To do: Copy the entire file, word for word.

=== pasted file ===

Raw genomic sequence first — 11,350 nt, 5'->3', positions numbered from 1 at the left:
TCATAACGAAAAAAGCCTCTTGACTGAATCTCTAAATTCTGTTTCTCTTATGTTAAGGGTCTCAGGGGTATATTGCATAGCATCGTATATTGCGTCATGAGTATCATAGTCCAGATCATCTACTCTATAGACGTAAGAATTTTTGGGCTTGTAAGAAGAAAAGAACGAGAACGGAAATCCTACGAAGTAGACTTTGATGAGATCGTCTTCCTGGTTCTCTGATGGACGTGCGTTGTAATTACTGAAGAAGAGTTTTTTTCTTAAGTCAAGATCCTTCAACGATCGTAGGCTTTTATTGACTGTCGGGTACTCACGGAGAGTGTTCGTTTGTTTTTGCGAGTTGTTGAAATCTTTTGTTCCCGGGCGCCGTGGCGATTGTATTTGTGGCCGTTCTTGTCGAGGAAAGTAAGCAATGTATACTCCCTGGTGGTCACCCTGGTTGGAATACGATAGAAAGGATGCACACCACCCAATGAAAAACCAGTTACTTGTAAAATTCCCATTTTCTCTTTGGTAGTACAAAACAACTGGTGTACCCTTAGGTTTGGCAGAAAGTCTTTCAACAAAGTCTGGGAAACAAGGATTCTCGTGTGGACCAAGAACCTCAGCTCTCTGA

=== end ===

Raw genomic sequence first — 11,350 nt, 5'->3', positions numbered from 1 at the left:
TCATAACGAAAAAAGCCTCTTGACTGAATCTCTAAATTCTGTTTCTCTTATGTTAAGGGTCTCAGGGGTATATTGCATAGCATCGTATATTGCGTCATGAGTATCATAGTCCAGATCATCTACTCTATAGACGTAAGAATTTTTGGGCTTGTAAGAAGAAAAGAACGAGAACGGAAATCCTACGAAGTAGACTTTGATGAGATCGTCTTCCTGGTTCTCTGATGGACGTGCGTTGTAATTACTGAAGAAGAGTTTTTTTCTTAAGTCAAGATCCTTCAACGATCGTAGGCTTTTATTGACTGTCGGGTACTCACGGAGAGTGTTCGTTTGTTTTTGCGAGTTGTTGAAATCTTTTGTTCCCGGGCGCCGTGGCGATTGTATTTGTGGCCGTTCTTGTCGAGGAAAGTAAGCAATGTATACTCCCTGGTGGTCACCCTGGTTGGAATACGATAGAAAGGATGCACACCACCCAATGAAAAACCAGTTACTTGTAAAATTCCCATTTTCTCTTTGGTAGTACAAAACAACTGGTGTACCCTTAGGTTTGGCAGAAAGTCTTTCAACAAAGTCTGGGAAACAAGGATTCTCGTGTGGACCAAGAACCTCAGCTCTCTGA